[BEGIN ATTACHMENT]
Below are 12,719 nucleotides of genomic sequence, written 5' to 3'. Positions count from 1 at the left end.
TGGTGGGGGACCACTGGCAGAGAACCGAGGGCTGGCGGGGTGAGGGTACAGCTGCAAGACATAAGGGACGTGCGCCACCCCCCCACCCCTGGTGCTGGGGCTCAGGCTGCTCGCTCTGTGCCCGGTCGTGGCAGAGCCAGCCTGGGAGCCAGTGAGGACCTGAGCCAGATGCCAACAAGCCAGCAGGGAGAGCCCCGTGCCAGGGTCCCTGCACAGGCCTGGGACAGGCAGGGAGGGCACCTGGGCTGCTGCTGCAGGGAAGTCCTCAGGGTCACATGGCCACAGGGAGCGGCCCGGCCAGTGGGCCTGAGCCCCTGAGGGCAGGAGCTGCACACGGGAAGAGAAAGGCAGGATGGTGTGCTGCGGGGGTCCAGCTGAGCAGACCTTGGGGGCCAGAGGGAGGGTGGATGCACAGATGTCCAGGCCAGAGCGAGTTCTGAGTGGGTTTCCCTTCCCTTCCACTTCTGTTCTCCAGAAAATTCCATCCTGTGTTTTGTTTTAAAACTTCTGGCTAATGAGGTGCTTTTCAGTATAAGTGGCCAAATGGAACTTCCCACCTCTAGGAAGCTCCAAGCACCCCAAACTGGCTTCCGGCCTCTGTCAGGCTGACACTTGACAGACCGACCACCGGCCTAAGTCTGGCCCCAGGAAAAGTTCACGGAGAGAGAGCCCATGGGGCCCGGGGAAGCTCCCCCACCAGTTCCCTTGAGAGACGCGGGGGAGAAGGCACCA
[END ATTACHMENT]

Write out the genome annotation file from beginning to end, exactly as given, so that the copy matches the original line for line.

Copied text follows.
Below are 12,719 nucleotides of genomic sequence, written 5' to 3'. Positions count from 1 at the left end.
TGGTGGGGGACCACTGGCAGAGAACCGAGGGCTGGCGGGGTGAGGGTACAGCTGCAAGACATAAGGGACGTGCGCCACCCCCCCACCCCTGGTGCTGGGGCTCAGGCTGCTCGCTCTGTGCCCGGTCGTGGCAGAGCCAGCCTGGGAGCCAGTGAGGACCTGAGCCAGATGCCAACAAGCCAGCAGGGAGAGCCCCGTGCCAGGGTCCCTGCACAGGCCTGGGACAGGCAGGGAGGGCACCTGGGCTGCTGCTGCAGGGAAGTCCTCAGGGTCACATGGCCACAGGGAGCGGCCCGGCCAGTGGGCCTGAGCCCCTGAGGGCAGGAGCTGCACACGGGAAGAGAAAGGCAGGATGGTGTGCTGCGGGGGTCCAGCTGAGCAGACCTTGGGGGCCAGAGGGAGGGTGGATGCACAGATGTCCAGGCCAGAGCGAGTTCTGAGTGGGTTTCCCTTCCCTTCCACTTCTGTTCTCCAGAAAATTCCATCCTGTGTTTTGTTTTAAAACTTCTGGCTAATGAGGTGCTTTTCAGTATAAGTGGCCAAATGGAACTTCCCACCTCTAGGAAGCTCCAAGCACCCCAAACTGGCTTCCGGCCTCTGTCAGGCTGACACTTGACAGACCGACCACCGGCCTAAGTCTGGCCCCAGGAAAAGTTCACGGAGAGAGAGCCCATGGGGCCCGGGGAAGCTCCCCCACCAGTTCCCTTGAGAGACGCGGGGGAGAAGGCACCA